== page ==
Aims/hypothesis: To study whether urinary orosomucoid excretion rate (UOER) predicts mortality in normoalbuminuric patients with diabetes at 5 years of follow-up, and to investigate the relationship between orosomucoid in serum and urine.
Methods: A cohort of 578 patients with diabetes (430 type 2, 148 type 1) was followed prospectively for an average of 5 years. UOER was measured in timed overnight urine samples.
Results: Eighty-two patients with type 2 diabetes and 17 patients with type 1 diabetes died. Among patients with type 2 diabetes, 251 (58%) had normoalbuminuria; increased UOER independently predicted cardiovascular mortality (OR 4.94, 95% CI 1.60-15.22; p<0.006) in those with normoalbuminuria and in the entire cohort of patients with type 2 diabetes (odds ratio 3.63, 95% CI 1.50-8.81; p<0.005). Patients with increased UOER had a higher all-cause mortality than those with normal UOER (log-rank test, p<0.001 for type 2 patients; p<0.04 for type 1 patients). In patients with type 1 diabetes, there were five cardiovascular deaths and no significant predictive value of UOER. Patients with increased UOER had a subclinical increase in serum orosomucoid.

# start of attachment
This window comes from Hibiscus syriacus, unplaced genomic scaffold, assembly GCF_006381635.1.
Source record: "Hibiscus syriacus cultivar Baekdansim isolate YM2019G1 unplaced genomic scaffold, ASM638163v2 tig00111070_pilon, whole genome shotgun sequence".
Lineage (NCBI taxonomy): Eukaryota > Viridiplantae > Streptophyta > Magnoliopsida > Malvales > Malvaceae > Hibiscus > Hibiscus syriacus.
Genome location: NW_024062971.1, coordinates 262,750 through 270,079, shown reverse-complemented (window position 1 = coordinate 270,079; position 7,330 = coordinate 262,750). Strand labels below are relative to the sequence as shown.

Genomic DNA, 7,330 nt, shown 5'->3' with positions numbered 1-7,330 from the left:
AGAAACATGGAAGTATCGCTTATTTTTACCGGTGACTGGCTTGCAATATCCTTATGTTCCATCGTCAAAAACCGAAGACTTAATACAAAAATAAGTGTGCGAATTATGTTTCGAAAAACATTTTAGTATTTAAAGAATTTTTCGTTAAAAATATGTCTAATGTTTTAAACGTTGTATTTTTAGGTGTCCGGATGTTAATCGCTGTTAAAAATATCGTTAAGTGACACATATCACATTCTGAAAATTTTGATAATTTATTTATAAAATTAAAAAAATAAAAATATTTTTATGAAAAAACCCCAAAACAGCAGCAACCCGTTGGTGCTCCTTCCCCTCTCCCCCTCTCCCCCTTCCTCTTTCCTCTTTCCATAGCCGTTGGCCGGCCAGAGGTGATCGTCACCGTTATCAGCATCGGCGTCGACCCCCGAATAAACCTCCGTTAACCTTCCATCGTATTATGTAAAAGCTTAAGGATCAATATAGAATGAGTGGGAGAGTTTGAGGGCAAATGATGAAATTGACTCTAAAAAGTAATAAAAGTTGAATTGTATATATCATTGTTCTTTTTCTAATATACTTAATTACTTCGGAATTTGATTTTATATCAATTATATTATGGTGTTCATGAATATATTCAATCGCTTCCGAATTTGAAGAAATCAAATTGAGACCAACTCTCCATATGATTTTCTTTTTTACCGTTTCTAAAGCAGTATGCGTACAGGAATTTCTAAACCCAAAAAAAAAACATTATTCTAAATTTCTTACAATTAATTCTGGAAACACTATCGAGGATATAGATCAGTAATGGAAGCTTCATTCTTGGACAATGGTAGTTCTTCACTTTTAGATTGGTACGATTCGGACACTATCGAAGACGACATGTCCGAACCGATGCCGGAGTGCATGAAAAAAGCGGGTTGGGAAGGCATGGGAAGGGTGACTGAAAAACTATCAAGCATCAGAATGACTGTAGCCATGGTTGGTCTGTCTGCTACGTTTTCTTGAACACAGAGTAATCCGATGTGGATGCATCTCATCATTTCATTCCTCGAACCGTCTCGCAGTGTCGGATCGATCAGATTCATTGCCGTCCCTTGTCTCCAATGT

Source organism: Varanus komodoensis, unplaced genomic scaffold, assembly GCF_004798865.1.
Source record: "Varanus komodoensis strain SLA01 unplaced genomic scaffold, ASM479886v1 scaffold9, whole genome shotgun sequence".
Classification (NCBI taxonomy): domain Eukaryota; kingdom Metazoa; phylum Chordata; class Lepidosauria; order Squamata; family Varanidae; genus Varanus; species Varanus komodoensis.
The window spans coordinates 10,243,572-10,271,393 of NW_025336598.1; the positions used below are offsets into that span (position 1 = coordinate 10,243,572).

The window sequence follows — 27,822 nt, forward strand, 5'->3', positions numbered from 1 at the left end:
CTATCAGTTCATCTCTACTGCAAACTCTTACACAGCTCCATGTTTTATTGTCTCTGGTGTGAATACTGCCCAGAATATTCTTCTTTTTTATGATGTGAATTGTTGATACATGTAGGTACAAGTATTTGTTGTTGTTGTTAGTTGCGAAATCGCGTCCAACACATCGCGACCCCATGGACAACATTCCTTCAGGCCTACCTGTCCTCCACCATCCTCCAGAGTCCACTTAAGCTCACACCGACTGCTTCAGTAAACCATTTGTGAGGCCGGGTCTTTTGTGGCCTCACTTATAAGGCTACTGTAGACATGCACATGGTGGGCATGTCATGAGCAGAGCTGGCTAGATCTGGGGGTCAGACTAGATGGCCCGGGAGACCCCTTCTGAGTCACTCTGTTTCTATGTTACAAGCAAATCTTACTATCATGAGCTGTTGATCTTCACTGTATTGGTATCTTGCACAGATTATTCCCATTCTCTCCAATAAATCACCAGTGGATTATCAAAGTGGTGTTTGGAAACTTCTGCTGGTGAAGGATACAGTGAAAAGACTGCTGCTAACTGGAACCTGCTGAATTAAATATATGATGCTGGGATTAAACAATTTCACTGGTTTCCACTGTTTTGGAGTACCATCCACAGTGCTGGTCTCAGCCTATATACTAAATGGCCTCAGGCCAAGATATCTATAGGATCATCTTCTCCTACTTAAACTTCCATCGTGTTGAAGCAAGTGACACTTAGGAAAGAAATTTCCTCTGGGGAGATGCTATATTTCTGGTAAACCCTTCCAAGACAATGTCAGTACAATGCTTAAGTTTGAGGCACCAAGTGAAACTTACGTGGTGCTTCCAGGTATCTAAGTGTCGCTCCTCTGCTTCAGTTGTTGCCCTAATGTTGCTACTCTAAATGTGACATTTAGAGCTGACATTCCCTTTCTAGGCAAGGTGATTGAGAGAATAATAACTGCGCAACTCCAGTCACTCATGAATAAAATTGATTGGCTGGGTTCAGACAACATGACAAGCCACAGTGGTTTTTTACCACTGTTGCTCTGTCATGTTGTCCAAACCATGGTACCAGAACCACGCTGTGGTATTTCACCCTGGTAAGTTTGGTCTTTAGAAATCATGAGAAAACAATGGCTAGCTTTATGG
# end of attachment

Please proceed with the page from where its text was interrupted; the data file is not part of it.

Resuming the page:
Conclusion/interpretation: Increased UOER was an independent, powerful predictor of cardiovascular mortality in normoalbuminuric patients with type 2 diabetes and in the entire cohort of patients with type 2 diabetes. There were indications of UOER as being a valuable marker in type 1 diabetes that showed differences in survival between patients with normal versus increased UOER. Serum orosomucoid was associated with UOER; UOER may be a marker of low-grade inflammation in patients with diabetes.